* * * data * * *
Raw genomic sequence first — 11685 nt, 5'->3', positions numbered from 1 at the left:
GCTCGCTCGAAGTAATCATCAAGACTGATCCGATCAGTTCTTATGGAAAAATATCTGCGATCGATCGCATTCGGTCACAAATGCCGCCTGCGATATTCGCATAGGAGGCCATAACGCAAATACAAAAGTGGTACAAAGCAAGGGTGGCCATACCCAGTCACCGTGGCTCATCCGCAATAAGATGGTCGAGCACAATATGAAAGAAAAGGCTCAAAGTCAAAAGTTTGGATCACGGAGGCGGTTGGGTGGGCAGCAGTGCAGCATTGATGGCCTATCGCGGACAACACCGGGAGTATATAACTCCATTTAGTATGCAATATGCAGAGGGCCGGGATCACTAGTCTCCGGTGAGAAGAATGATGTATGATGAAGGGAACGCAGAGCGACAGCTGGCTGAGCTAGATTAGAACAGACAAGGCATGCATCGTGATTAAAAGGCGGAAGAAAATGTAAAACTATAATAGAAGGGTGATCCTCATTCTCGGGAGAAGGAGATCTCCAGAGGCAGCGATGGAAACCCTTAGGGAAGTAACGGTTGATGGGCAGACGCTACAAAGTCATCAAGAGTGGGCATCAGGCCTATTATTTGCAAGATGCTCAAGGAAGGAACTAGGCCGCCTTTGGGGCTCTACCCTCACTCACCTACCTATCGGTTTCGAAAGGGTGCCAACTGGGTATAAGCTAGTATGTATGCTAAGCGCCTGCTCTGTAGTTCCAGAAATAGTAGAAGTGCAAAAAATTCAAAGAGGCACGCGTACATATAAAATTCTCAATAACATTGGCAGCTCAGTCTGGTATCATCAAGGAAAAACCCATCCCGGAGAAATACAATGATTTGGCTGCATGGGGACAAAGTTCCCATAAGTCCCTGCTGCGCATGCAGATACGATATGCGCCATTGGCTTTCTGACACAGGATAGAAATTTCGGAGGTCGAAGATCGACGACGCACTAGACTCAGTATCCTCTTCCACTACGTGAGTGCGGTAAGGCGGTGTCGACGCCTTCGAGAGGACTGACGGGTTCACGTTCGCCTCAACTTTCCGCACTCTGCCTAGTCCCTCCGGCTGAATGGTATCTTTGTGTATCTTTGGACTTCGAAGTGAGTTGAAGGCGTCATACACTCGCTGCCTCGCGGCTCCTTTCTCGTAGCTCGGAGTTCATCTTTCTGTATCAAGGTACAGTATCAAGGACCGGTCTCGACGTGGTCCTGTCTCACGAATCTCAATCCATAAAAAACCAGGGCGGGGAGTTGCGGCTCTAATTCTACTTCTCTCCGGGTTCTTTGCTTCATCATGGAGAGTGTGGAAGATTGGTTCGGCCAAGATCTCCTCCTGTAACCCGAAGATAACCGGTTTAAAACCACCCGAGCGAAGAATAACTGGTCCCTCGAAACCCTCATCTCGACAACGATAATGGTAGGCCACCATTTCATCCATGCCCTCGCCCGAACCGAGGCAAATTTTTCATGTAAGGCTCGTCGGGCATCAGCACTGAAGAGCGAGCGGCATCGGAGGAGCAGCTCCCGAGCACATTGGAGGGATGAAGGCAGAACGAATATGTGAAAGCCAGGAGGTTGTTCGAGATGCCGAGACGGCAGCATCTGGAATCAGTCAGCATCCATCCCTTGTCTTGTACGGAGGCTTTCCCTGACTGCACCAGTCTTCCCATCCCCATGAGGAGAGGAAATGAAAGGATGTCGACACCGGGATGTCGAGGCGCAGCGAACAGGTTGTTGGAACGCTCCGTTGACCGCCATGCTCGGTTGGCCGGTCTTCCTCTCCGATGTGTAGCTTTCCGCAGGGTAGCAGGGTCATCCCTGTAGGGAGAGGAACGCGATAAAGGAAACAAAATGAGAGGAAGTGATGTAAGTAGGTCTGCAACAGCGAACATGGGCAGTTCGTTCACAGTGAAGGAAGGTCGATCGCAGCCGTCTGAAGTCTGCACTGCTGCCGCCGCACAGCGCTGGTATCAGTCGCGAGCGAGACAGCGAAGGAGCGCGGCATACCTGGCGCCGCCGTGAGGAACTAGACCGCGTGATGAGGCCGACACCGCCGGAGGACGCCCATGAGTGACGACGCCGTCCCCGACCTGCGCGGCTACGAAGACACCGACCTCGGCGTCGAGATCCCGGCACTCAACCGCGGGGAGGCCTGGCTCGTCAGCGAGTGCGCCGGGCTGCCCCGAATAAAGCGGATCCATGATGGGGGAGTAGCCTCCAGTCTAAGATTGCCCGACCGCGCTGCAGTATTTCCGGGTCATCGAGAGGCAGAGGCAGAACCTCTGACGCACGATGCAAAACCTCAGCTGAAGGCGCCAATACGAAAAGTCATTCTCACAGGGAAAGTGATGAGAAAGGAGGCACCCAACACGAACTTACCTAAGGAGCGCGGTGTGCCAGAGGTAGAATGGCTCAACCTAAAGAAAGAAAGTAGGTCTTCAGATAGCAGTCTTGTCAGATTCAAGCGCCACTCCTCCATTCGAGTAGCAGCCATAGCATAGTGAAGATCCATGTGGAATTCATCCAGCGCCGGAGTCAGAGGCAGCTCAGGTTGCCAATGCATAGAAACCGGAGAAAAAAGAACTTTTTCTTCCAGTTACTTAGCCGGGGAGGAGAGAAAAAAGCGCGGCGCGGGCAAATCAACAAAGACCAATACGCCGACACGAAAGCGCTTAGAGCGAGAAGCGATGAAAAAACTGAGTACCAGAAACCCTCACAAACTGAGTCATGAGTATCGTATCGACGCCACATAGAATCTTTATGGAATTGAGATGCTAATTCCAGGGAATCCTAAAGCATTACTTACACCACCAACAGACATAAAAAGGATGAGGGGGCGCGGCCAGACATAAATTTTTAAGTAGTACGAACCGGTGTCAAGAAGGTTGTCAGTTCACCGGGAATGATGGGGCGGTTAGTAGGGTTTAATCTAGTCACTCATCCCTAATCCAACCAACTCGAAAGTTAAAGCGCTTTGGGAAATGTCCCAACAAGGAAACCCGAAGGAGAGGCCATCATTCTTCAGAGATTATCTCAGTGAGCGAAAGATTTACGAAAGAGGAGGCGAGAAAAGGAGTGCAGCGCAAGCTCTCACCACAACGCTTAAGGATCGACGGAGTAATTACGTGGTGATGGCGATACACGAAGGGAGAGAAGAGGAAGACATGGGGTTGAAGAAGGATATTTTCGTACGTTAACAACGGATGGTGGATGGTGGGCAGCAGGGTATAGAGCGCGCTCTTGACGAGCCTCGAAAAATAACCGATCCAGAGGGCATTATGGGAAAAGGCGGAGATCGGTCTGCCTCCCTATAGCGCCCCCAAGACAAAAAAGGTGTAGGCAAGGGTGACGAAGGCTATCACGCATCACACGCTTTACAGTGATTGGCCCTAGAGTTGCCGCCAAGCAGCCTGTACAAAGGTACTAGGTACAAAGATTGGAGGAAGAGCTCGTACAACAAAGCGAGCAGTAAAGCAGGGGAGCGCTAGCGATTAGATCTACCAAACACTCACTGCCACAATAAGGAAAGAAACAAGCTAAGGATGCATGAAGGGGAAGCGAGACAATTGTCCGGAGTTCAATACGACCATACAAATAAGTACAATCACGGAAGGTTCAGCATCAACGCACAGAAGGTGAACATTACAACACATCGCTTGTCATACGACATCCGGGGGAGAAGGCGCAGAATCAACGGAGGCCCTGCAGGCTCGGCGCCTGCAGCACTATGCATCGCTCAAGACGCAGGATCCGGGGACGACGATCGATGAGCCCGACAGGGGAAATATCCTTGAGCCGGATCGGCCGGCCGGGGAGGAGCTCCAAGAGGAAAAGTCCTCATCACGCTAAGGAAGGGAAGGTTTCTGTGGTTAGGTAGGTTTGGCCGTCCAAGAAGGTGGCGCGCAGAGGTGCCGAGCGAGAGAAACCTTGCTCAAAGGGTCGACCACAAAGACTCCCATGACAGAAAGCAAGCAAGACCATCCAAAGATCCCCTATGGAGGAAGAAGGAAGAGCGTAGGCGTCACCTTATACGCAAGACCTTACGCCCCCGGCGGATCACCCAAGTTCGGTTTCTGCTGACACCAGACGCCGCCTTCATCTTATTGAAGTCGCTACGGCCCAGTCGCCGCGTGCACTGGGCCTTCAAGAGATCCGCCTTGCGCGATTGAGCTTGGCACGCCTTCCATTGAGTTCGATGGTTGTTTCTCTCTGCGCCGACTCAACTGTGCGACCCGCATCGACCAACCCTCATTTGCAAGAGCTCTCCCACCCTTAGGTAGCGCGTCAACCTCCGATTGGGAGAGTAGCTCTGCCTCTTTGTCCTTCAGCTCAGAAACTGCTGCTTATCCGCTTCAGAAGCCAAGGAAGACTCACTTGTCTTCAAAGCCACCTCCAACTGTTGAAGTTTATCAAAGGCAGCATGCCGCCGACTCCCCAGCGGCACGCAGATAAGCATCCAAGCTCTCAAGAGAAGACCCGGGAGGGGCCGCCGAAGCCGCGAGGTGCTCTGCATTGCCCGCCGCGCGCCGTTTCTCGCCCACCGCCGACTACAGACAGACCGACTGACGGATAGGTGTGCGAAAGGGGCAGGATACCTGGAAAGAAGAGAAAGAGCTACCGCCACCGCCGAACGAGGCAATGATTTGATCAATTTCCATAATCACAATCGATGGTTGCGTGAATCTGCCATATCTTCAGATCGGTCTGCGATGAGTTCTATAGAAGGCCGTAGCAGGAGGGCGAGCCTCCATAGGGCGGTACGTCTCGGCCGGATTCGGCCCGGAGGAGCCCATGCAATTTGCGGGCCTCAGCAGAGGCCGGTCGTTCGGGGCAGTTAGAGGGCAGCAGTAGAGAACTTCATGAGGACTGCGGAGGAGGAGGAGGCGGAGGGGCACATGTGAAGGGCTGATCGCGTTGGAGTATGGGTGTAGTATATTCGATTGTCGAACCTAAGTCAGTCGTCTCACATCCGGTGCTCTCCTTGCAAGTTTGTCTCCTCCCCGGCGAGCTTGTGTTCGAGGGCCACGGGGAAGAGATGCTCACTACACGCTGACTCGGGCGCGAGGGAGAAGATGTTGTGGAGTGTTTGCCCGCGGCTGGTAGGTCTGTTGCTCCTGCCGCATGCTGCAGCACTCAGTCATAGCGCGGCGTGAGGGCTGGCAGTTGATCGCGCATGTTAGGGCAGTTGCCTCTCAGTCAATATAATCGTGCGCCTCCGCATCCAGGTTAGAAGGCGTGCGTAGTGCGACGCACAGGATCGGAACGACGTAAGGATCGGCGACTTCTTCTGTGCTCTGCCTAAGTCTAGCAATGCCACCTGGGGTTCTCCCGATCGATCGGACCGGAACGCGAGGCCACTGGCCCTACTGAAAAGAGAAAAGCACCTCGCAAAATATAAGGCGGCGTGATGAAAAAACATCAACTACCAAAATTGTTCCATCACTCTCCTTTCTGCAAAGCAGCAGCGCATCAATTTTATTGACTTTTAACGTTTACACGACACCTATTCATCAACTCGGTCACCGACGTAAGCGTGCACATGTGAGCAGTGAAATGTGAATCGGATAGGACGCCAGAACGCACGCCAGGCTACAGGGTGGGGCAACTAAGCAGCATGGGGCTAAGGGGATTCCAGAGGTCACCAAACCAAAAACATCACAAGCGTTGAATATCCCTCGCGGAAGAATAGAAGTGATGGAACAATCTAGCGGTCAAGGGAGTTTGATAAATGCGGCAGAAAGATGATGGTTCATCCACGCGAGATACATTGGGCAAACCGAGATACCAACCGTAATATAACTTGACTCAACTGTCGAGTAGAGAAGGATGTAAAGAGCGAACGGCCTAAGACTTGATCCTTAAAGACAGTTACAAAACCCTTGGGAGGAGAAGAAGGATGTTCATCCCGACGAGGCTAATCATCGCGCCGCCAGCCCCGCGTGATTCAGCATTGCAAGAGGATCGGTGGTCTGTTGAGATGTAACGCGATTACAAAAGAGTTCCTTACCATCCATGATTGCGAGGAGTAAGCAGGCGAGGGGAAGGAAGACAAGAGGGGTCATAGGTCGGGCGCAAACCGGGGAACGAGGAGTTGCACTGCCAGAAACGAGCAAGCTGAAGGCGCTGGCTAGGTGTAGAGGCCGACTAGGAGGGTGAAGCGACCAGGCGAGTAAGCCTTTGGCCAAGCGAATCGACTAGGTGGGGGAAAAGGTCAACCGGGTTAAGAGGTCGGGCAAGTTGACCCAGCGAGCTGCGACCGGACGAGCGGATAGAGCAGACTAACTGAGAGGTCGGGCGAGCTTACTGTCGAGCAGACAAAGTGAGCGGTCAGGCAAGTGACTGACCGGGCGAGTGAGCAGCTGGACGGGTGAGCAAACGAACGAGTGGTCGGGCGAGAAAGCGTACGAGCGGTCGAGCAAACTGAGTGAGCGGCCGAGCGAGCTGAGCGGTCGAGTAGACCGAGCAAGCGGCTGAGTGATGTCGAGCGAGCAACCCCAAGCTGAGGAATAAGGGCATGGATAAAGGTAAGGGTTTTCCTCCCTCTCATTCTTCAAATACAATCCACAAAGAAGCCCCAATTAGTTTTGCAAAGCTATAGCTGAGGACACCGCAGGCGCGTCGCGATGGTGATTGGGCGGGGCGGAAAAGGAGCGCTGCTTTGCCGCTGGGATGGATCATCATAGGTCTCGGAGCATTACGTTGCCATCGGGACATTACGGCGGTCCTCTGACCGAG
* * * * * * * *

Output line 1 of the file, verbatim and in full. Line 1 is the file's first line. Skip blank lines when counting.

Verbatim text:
Raw genomic sequence first — 11685 nt, 5'->3', positions numbered from 1 at the left: